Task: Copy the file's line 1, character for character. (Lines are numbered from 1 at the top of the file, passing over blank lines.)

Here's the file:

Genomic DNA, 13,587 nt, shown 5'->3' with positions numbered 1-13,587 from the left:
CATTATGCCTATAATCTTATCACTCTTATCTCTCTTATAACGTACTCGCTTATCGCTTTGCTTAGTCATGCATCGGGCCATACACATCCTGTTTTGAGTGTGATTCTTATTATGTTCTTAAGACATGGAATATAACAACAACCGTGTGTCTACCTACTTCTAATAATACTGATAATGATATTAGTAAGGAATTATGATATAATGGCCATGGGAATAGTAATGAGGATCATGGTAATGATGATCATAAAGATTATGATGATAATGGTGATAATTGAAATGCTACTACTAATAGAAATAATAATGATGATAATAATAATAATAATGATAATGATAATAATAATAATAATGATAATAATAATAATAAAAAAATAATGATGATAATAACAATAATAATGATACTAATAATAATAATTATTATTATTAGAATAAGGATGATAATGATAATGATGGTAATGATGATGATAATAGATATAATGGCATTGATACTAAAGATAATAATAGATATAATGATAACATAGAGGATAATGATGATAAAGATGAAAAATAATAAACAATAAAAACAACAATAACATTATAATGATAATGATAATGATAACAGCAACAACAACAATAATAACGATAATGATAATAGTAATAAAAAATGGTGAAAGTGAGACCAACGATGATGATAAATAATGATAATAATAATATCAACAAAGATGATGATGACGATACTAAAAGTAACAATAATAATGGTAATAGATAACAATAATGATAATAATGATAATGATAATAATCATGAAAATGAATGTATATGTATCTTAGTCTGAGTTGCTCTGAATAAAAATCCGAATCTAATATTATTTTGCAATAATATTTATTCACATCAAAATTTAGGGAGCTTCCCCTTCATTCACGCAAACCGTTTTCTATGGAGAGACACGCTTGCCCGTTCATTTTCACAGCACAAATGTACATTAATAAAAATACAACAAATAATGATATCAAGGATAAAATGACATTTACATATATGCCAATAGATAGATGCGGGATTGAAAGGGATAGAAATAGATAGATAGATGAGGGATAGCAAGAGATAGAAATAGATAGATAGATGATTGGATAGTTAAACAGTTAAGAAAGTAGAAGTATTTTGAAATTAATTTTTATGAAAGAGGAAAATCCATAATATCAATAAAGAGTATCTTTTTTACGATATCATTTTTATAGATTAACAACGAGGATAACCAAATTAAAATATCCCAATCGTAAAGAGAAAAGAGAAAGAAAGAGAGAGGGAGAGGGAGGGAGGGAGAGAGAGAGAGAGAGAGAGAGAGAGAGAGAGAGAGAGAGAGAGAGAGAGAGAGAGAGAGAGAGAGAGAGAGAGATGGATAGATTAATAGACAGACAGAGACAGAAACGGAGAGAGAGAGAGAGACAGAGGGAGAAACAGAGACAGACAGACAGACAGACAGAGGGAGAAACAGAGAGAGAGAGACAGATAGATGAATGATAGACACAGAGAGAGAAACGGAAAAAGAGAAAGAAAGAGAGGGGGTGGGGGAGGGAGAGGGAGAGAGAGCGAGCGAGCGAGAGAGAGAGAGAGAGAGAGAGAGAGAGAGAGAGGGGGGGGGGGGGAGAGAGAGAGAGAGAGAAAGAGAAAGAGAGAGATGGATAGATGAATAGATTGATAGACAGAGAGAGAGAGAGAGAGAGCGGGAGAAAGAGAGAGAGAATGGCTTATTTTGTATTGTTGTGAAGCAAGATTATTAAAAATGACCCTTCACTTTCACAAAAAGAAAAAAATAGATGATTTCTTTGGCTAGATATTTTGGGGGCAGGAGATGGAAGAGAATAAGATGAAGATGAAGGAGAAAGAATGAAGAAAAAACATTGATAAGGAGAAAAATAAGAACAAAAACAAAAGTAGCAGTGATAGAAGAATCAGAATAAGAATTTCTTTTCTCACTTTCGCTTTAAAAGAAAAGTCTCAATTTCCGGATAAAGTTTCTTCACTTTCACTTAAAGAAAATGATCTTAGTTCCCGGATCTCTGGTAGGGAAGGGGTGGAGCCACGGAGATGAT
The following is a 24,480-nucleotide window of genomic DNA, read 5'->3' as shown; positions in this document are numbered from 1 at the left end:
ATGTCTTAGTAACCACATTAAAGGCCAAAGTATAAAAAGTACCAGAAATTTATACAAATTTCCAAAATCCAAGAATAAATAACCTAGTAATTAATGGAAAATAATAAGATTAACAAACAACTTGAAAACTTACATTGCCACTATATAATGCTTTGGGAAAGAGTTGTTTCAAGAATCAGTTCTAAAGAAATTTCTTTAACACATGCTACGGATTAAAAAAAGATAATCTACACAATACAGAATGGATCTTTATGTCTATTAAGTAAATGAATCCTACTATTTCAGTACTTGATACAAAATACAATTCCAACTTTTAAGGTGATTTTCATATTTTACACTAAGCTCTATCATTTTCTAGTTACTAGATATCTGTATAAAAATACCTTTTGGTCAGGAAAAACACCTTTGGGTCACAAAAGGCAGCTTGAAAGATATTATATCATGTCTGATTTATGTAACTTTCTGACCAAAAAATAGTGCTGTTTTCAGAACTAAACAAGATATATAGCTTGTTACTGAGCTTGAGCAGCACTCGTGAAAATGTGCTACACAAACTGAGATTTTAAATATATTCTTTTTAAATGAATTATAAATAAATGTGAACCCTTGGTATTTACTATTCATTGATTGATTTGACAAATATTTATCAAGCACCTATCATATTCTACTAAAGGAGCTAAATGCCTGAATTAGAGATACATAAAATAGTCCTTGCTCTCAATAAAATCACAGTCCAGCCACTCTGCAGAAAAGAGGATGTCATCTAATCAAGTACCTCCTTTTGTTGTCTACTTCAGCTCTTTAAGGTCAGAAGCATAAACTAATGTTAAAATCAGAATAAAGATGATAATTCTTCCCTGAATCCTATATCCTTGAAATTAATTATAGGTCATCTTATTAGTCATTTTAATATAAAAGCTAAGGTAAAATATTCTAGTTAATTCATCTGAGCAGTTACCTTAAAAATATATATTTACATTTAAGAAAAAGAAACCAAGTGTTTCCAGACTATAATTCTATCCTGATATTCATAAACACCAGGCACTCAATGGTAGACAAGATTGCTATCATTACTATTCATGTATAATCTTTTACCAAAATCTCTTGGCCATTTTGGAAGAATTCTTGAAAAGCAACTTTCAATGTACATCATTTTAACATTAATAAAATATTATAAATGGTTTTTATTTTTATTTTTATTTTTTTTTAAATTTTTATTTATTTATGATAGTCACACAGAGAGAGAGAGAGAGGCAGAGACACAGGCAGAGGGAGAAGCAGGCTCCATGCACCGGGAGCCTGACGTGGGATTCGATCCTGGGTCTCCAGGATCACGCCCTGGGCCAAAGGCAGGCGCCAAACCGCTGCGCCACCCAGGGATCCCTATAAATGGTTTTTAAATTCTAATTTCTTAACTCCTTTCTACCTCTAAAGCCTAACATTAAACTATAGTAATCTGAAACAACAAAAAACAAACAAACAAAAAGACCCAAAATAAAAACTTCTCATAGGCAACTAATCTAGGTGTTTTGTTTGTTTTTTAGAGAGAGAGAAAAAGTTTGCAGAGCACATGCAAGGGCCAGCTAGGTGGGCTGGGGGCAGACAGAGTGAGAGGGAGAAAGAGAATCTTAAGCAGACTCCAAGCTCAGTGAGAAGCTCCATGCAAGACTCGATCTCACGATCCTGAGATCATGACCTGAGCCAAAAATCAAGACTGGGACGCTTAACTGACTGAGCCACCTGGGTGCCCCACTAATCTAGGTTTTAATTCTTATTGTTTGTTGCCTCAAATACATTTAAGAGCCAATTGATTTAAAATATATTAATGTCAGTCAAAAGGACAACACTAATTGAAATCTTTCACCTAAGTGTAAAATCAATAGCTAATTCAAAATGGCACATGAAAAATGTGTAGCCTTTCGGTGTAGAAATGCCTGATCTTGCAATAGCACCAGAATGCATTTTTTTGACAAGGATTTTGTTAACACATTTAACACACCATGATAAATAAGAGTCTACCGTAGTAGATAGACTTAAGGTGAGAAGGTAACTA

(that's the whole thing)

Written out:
Genomic DNA, 13,587 nt, shown 5'->3' with positions numbered 1-13,587 from the left: